ABSTRACT: Many pharmacological options exist for allergic rhinitis. Intranasal corticosteroids are the most effective medication class for patients with moderate to severe symptoms; those with milder intermittent symptoms can be treated with a second-generation oral or intranasal antihistamine. Allergen avoidance measures may also be helpful. In patients whose symptoms are refractory to standard pharmacological therapy, allergen immunotherapy can be effective. A 3- to 5-year treatment course of subcutaneous injection immunotherapy can produce lasting benefit years after completion of therapy. In the future, sublingual immunotherapy may emerge as an alternative approach in the United States as it has in Europe in recent years.
Key words: allergic rhinitis, nonallergic rhinitis, primary care
Allergic rhinitis is a common disorder that dramatically affects patients' quality of life and consumes billions of dollars each year in health care costs and lost productivity. Rhinitis may be allergic (IgE-mediated) or nonallergic. Pure allergic rhinitis is about 3 times more prevalent than pure nonallergic rhinitis; however, many patients have both types.
In this article, we review pharmacological treatments for the different types of rhinitis; we focus on their relative efficacy and the symptoms for which each is best employed (Table). We also discuss immunotherapy options for the treatment of allergic rhinitis. In a previous article ("Allergic Rhinitis: Update on Diagnosis"), we addressed issues related to the diagnosis of allergic rhinitis.
Intranasal corticosteroids are the most effective class of medication for allergic rhinitis, and they are effective for all of its symptoms.1 While a patient may prefer and/or respond better to a given agent, none of the currently available intranasal corticosteroids has known superior efficacy over another.1,2 Intranasal corticosteroids are also effective in nonallergic rhinitis,3 including vasomotor rhinitis4 and rhinitis medicamentosa.5 Even though symptoms may initially abate within approximately 12 hours,6 maximum efficacy requires several weeks of daily use.
In our experience, most patients who report that allergic rhinitis symptoms have not responded to an intranasal corticosteroid are not using the medication regularly. Advise patients to give the medication at least a 1-month trial. In addition, teach them to direct the spray laterally within the nasal vestibule; this technique minimizes the nasal irritation and bleeding that can be associated with intranasal corticosteroids. These strategies should improve adherence and consequently efficacy. Intranasal corticosteroids are generally free from significant systemic side effects, including growth suppression in children.1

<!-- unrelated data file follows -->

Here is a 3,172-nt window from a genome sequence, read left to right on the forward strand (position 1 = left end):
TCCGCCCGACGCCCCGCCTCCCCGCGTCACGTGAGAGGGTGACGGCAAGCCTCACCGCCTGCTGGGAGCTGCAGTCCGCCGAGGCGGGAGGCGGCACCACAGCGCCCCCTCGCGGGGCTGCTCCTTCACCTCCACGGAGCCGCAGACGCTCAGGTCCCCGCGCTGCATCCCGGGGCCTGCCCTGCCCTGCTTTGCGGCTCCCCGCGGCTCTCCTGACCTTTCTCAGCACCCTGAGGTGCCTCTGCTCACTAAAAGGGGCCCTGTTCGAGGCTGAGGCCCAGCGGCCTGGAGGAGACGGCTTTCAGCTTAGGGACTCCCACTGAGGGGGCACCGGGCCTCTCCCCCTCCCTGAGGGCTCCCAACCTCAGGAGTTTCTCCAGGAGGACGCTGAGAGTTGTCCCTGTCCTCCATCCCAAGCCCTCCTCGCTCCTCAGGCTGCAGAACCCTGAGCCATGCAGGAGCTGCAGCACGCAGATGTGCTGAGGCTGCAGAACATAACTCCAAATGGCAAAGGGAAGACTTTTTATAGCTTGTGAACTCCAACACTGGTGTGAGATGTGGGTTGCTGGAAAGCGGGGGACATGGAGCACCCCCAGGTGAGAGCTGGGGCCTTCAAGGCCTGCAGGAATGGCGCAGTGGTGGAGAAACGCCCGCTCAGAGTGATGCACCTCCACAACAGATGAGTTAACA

|Table — Selected pharmacotherapy options for allergic rhinitis|
|Class||Agent||Trade name||Mechanism||Symptom(s) treated|
|Second-generation oral antihistamine||Cetirizine, |
Fexofenadine(Drug information on fexofenadine),
Levocetirizine(Drug information on levocetirizine),
Desloratadine(Drug information on desloratadine)
|Stabilizes H1 receptor in inactive conformation9||Itching, sneezing, rhinorrhea; not as effective for nasal congestion|
|Intranasal antihistamine||Azelastine, |
Olopatadine(Drug information on olopatadine)
|Stabilizes H1 receptor in inactive conformation9||Itching, sneezing, rhinorrhea and nasal congestion|
|Leukotriene receptor antagonist||Montelukast||Singulair||Leukotriene receptor antagonist||Itching, sneezing, rhinorrhea; not as effective for congestion|
|Anticholinergic agent||Ipratropium nasal spray||Atrovent nasal spray||Anticholinergic||Rhinorrhea (only)|
|Intranasal corticosteroid|| |
Mometasone(Drug information on mometasone),
Budesonide(Drug information on budesonide),
Triamcinolone(Drug information on triamcinolone),
Flunisolide(Drug information on flunisolide),
Ciclesonide(Drug information on ciclesonide)
|Multiple anti-inflammatory effects (corticosteroid)||Itching, sneezing, rhinorrhea and nasal congestion; the most effective class of agents|